Every once in a while we see on the news the story of yet another college student who died after a night of drinking.  We see on the television the anguish of the parents who lost a son or a daughter for whom they had such high hopes.  ‘He was so talented,’ they say, ‘so gifted;’ or, ‘she had such a bright future ahead of her.’  They probably had reason to worry even before their child’s death, perhaps already having had dozens of sleepless nights, or even years of anguish.  The child was out having fun.  The parents were carrying the sorrows that he or she had caused.  They were suffering over the loss of the child’s potential and future.  The child did not even know enough yet to know what they were throwing away.  This is the story of many parents and their children, and so it is when we disobey God.  God does forgive our sins, but not without carrying our sorrow in his own heart.

     The priest in the story I began with was right about only one aspect of his suffering.  He had suffered more days of physical pain that Jesus; but he had not, like Jesus, suffered in his heart for thousands of years over the sin and sufferings of billions of his children.

     The cross shows us what has always been going on in the heart of God.

Crucifixion, Rembrandt

Rembrandt’s Raising of the Cross 1633

Rembrandt painted himself in the center of the painting (with beret) illustrating that he, like all sinners, was responsible for Christ’s suffering and death.


Hosea 1:2-3  —  When the Lord began to speak through Hosea, the Lord said to him, “Go, take to yourself an adulterous wife and children of unfaithfulness, because the land is guilty of the vilest adultery in departing from the Lord.”  So he married Gomer daughter of Diblaim, and she conceived and bore him a son.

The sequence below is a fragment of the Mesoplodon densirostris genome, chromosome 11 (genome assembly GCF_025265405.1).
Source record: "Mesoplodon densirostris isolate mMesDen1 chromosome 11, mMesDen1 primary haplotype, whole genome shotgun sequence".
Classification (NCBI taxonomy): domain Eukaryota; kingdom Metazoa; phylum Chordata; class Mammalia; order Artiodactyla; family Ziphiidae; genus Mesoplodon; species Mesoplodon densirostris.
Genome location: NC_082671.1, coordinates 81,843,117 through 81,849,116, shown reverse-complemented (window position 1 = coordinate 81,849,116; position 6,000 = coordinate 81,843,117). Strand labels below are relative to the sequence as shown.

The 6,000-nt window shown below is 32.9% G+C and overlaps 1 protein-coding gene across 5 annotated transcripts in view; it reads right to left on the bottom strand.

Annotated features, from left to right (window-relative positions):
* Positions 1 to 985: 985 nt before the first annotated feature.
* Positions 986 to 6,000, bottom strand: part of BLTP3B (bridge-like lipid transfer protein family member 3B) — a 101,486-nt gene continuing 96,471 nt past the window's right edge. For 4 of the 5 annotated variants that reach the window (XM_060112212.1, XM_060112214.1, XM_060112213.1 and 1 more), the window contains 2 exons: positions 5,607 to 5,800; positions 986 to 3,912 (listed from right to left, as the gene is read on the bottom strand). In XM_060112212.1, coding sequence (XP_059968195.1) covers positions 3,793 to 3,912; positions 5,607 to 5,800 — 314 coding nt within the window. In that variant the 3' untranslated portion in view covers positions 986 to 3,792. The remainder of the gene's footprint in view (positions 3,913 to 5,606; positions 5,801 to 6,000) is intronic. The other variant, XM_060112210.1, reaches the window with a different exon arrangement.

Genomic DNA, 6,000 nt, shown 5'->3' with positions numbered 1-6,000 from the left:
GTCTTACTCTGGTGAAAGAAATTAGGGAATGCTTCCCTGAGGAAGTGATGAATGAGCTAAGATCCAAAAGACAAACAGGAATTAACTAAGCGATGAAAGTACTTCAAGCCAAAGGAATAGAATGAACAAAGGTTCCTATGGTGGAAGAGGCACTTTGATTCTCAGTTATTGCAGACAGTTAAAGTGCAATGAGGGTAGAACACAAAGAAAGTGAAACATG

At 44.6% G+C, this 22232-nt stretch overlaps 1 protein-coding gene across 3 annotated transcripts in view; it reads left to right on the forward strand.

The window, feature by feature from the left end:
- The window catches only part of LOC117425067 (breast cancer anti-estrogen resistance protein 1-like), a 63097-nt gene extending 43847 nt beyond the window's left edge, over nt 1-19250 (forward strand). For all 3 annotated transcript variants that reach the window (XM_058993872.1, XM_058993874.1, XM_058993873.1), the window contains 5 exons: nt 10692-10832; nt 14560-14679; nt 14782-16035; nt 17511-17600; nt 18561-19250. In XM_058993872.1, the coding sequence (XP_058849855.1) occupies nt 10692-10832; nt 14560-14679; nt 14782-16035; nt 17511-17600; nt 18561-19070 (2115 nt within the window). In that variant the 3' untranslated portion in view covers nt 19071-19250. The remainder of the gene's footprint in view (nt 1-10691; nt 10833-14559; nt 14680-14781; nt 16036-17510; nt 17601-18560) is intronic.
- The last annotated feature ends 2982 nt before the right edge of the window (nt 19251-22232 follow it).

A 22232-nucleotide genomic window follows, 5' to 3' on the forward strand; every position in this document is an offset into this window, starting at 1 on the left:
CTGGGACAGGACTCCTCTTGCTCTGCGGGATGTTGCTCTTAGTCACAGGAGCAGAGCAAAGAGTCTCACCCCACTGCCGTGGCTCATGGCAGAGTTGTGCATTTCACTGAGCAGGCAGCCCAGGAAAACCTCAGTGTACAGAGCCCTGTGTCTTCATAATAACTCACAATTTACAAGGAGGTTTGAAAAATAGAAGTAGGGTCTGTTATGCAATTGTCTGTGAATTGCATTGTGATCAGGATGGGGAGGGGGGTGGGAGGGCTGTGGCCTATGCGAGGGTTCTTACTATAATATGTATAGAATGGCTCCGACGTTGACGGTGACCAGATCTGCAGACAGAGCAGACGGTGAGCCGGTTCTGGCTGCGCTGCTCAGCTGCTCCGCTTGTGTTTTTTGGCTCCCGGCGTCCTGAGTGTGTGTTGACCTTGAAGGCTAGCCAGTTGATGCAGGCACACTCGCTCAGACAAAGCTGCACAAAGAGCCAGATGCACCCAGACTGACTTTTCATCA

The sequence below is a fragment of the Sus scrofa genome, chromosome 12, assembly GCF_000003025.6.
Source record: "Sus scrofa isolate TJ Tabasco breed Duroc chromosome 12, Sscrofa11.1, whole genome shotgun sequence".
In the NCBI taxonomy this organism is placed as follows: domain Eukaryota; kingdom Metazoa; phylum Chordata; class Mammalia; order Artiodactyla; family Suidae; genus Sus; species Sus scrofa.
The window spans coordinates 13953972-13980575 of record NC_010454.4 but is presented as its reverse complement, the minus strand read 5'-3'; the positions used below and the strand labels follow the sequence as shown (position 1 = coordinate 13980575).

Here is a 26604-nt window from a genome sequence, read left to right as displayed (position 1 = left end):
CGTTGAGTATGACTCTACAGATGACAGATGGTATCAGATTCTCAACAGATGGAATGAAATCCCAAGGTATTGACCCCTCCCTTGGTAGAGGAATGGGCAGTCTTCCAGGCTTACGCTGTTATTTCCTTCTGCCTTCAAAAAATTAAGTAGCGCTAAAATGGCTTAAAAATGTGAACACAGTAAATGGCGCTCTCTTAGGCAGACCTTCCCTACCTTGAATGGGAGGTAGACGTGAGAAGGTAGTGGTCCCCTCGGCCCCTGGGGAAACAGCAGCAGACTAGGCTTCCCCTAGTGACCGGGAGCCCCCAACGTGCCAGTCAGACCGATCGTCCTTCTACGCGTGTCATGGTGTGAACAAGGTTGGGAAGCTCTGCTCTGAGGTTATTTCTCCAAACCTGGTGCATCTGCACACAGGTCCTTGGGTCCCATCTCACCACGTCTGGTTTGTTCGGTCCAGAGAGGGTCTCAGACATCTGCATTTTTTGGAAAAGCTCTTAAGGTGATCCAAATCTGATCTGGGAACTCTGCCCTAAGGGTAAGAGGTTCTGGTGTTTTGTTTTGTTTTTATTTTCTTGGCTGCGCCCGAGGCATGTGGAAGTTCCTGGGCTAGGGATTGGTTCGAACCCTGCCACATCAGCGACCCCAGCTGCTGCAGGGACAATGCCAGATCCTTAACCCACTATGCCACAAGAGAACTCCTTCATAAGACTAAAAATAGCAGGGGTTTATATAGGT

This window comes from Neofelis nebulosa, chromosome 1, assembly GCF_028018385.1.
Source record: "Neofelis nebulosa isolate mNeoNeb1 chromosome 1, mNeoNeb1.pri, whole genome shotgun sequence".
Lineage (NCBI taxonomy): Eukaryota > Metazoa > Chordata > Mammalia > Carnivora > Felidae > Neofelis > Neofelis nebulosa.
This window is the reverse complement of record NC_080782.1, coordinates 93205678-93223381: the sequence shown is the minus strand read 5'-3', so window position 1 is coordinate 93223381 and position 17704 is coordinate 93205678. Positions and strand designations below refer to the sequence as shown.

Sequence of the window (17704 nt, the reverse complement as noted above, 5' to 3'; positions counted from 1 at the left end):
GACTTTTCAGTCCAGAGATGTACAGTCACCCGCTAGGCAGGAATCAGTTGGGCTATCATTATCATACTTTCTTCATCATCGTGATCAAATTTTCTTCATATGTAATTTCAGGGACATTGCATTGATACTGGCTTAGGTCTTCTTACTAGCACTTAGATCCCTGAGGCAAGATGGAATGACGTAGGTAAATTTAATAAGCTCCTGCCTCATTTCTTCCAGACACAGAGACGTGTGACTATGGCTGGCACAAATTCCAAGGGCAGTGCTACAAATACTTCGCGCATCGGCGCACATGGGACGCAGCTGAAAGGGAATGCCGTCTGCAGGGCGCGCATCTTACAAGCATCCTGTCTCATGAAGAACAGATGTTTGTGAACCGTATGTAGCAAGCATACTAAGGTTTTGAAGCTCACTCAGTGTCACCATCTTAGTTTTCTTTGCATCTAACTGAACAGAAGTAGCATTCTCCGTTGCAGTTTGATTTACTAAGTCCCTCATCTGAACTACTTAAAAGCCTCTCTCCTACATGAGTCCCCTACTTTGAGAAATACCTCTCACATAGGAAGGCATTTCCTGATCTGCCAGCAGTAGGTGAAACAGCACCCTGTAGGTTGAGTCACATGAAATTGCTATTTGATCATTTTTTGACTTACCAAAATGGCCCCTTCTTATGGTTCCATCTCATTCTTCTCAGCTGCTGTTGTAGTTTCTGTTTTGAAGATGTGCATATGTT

Hosea 3:1-5  —  The Lord said to me, “Go, show your love to your wife again, though she is loved by another and is an adulteress.  Love her as the Lord loves the Israelites, though they turn to other gods…”  So I bought her for fifteen shekels of silver…  Then I told her, “You are to live with me many days; you must not be a prostitute or be intimate with any man, and I will live with you.”  For the Israelites will live many days without king or prince, without sacrifice or sacred stones, without ephod or idol.  Afterward the Israelites will return and seek the Lord their God and David their king.  They will come trembling to the Lord and to his blessings in the last days. 

Hosea 11:8-9  —  (God said), “How can I give you up, Ephraim?  How can I hand you over, Israel?…  My heart is changed within me; all my compassion is aroused.  I will not carry out my fierce anger, nor will I turn and devastate Ephraim. “

Isaiah 53:4a  —  Surely he took up our infirmities and carried our sorrows… 

Dear God, you have overwhelmed me with many adversities and have enabled me to clearly see your wrath.  But cease now in afflicting me, O Lord, for you have troubled me enough, and have sufficiently pressed, burdened and humiliated me.  Graciously turn to me again in mercy, and show me how gentle you are, so that you may bring comfort to my troubled heart.  Amen.  –Martin Luther